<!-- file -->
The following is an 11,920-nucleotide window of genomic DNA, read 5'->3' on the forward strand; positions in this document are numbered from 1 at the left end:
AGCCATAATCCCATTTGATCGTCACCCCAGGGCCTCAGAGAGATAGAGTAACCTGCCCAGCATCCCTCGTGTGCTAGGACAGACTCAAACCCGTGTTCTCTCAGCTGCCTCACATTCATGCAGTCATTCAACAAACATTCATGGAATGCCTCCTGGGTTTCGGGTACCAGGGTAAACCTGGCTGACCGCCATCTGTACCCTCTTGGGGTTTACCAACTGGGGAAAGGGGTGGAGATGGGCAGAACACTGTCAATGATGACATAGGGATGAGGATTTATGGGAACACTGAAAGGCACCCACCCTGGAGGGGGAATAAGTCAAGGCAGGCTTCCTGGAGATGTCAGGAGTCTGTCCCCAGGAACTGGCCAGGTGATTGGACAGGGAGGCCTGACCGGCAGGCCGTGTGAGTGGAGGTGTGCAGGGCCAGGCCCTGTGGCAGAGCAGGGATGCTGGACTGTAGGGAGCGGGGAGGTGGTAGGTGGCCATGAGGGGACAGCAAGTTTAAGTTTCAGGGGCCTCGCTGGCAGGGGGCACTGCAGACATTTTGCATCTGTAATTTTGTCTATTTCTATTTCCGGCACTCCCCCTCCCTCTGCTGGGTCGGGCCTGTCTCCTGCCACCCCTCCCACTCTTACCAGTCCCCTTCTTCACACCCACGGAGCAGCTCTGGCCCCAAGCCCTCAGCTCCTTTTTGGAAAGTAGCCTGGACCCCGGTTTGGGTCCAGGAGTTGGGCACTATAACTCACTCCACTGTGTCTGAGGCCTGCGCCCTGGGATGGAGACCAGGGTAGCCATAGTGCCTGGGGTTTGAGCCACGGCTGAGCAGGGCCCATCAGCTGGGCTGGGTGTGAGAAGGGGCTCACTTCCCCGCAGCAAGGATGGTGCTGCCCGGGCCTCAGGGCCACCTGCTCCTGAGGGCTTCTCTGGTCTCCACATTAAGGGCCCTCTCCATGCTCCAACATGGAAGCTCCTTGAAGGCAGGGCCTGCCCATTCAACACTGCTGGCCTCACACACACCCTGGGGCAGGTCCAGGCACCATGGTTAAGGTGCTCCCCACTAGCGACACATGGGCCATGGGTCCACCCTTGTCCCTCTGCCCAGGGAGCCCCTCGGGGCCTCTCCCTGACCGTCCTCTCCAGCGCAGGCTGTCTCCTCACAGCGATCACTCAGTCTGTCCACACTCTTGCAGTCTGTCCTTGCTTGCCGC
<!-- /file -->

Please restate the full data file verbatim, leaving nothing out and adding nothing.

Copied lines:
The following is an 11,920-nucleotide window of genomic DNA, read 5'->3' on the forward strand; positions in this document are numbered from 1 at the left end:
AGCCATAATCCCATTTGATCGTCACCCCAGGGCCTCAGAGAGATAGAGTAACCTGCCCAGCATCCCTCGTGTGCTAGGACAGACTCAAACCCGTGTTCTCTCAGCTGCCTCACATTCATGCAGTCATTCAACAAACATTCATGGAATGCCTCCTGGGTTTCGGGTACCAGGGTAAACCTGGCTGACCGCCATCTGTACCCTCTTGGGGTTTACCAACTGGGGAAAGGGGTGGAGATGGGCAGAACACTGTCAATGATGACATAGGGATGAGGATTTATGGGAACACTGAAAGGCACCCACCCTGGAGGGGGAATAAGTCAAGGCAGGCTTCCTGGAGATGTCAGGAGTCTGTCCCCAGGAACTGGCCAGGTGATTGGACAGGGAGGCCTGACCGGCAGGCCGTGTGAGTGGAGGTGTGCAGGGCCAGGCCCTGTGGCAGAGCAGGGATGCTGGACTGTAGGGAGCGGGGAGGTGGTAGGTGGCCATGAGGGGACAGCAAGTTTAAGTTTCAGGGGCCTCGCTGGCAGGGGGCACTGCAGACATTTTGCATCTGTAATTTTGTCTATTTCTATTTCCGGCACTCCCCCTCCCTCTGCTGGGTCGGGCCTGTCTCCTGCCACCCCTCCCACTCTTACCAGTCCCCTTCTTCACACCCACGGAGCAGCTCTGGCCCCAAGCCCTCAGCTCCTTTTTGGAAAGTAGCCTGGACCCCGGTTTGGGTCCAGGAGTTGGGCACTATAACTCACTCCACTGTGTCTGAGGCCTGCGCCCTGGGATGGAGACCAGGGTAGCCATAGTGCCTGGGGTTTGAGCCACGGCTGAGCAGGGCCCATCAGCTGGGCTGGGTGTGAGAAGGGGCTCACTTCCCCGCAGCAAGGATGGTGCTGCCCGGGCCTCAGGGCCACCTGCTCCTGAGGGCTTCTCTGGTCTCCACATTAAGGGCCCTCTCCATGCTCCAACATGGAAGCTCCTTGAAGGCAGGGCCTGCCCATTCAACACTGCTGGCCTCACACACACCCTGGGGCAGGTCCAGGCACCATGGTTAAGGTGCTCCCCACTAGCGACACATGGGCCATGGGTCCACCCTTGTCCCTCTGCCCAGGGAGCCCCTCGGGGCCTCTCCCTGACCGTCCTCTCCAGCGCAGGCTGTCTCCTCACAGCGATCACTCAGTCTGTCCACACTCTTGCAGTCTGTCCTTGCTTGCCGC